Risk of Lyme Disease Transmission is Year-round in Marin & Sonoma Counties

Release date: 
Jan 13

Cotati, CA- Many people enjoy outdoor activities such as hiking, camping, biking, or a picnic in the woods during the winter months. According to the Marin/Sonoma Mosquito & Vector Control District  (MSMVCD) however, winter is also the time of year when adult ticks are abundant.  District officials want to remind outdoor enthusiasts in Marin and Sonoma counties that adult ticks are most active from fall through early spring, while the tiny nymphs are most active in the spring and early summer. Both stages of ticks can transmit the bacterium that causes Lyme disease, as well as other tick-borne diseases.

Piper Kimball, Scientific Programs Director for MSMVCD, stated that most people associate tick season with spring or summer, but ticks are present year-round. Ticks can be found in grassy, brushy, or wooded areas, especially along sides of trails. Contrary to popular belief, ticks do not fly, jump, or fall out of trees. Adult ticks wait on the tips of vegetation with legs outstretched for people or other animal hosts to pass by, while the tiny nymphs that are about the size of a poppy seed are commonly found in leaf litter or on logs and branches. After a tick grasps onto a host, it will crawl in search of a suitable location to attach to the skin.  Generally speaking, the longer the tick stays attached, the higher the risk of disease transmission. The tick may remain attached for many hours or several days, after which it will drop off the host.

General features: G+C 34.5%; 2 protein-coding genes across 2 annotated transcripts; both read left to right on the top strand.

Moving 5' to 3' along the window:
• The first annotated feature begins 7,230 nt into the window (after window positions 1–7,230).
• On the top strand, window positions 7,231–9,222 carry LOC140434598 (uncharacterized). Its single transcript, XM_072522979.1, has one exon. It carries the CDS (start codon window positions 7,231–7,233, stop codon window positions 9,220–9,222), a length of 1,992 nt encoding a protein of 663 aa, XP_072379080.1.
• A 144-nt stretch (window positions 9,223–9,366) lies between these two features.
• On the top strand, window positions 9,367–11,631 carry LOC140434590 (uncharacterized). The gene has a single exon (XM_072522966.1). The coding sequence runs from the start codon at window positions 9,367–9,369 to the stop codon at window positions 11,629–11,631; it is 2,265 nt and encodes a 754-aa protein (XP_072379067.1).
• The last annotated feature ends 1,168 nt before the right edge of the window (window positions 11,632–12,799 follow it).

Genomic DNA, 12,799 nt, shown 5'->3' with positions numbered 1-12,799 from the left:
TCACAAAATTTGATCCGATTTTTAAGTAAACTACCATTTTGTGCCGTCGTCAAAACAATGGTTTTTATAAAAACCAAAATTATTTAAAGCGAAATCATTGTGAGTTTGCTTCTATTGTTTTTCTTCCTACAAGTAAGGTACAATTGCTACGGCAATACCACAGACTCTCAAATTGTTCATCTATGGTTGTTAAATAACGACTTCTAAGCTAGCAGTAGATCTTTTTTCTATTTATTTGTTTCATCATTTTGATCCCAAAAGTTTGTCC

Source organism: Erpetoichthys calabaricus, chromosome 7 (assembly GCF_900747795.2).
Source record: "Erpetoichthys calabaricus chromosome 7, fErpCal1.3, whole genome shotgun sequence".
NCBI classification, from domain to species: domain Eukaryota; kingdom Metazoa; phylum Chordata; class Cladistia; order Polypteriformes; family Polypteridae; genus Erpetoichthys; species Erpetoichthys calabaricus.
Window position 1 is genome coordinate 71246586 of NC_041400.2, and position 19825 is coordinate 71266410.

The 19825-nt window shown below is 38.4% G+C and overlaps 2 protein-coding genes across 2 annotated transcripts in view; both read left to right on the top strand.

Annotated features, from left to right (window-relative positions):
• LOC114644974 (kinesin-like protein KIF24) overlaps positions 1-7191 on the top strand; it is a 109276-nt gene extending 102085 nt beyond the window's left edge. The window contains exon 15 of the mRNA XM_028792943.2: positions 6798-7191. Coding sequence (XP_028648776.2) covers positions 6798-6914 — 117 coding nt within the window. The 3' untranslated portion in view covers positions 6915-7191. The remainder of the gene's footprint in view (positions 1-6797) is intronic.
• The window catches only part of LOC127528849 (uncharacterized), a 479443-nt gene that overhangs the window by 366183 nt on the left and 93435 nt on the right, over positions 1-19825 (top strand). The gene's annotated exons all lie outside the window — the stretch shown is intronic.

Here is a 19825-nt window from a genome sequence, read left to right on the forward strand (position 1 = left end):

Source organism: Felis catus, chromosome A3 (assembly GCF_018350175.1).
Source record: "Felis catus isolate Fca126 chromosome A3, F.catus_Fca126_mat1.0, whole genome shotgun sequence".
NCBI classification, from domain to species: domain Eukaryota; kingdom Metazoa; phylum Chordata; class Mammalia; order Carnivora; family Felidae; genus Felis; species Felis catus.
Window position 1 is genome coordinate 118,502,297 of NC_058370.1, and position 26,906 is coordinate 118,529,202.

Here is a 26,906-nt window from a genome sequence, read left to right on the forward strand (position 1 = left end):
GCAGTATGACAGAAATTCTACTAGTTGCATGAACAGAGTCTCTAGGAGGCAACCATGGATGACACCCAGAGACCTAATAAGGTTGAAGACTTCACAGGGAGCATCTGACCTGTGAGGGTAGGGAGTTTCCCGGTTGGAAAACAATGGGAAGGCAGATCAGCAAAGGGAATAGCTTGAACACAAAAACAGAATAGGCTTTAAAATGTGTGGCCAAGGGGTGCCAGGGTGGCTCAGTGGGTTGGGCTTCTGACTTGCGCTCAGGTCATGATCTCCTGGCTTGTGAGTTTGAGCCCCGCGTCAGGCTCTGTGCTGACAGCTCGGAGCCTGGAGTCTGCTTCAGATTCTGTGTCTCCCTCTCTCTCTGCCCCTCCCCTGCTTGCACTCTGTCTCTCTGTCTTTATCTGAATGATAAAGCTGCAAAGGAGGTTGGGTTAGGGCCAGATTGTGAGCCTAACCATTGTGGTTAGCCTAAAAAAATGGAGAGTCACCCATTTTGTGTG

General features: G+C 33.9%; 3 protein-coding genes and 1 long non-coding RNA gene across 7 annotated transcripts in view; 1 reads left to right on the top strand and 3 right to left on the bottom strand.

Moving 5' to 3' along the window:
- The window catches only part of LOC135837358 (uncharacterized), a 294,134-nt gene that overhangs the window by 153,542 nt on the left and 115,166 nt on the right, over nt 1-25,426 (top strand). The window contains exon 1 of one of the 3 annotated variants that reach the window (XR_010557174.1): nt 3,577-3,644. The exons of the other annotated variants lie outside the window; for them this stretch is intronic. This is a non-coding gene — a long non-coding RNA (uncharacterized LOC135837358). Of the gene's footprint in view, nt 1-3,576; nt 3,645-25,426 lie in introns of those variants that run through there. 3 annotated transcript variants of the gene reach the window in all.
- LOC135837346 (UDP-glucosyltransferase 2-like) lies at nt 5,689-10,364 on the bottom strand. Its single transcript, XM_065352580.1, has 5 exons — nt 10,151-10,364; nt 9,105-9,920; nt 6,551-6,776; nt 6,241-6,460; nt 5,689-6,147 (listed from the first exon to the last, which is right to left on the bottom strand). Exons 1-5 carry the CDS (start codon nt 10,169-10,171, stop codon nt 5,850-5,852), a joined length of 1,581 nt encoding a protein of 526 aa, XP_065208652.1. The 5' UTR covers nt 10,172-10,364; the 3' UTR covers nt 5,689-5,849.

The MSMVCD lab conducts tick surveillance and disease testing in various areas within Marin and Sonoma counties. Testing results indicate that an average of 3-5% of ticks collected are infected with the bacterium that causes Lyme disease. While the percentage may appear low, it only takes one bite from an infected tick to transmit a tick-borne disease such as Lyme disease.

"You are the best defense against ticks and tick-borne disease transmission," Kimball said. "Take personal protection measures before, during, and after being in tick habitat, no matter what time of year it is."

Here are some additional suggestions for avoiding tick bites:

  • Wear light-colored clothing with long sleeves and long pants when hiking, walking or working in areas where ticks may be present.
  • Pre-treat clothing and equipment with permethrin to kill ticks.
  • Apply repellent containing DEET (at least 20% concentration) on exposed skin to repel ticks as well as mosquitoes.
  • Showering after being in tick habitat helps detect ticks. Continue to periodically check your body for several days after you have been in tick habitat.
  • Remove ticks promptly using the correct techniques.
  • Contact your physician if you have concerns or become ill after being bitten by a tick.

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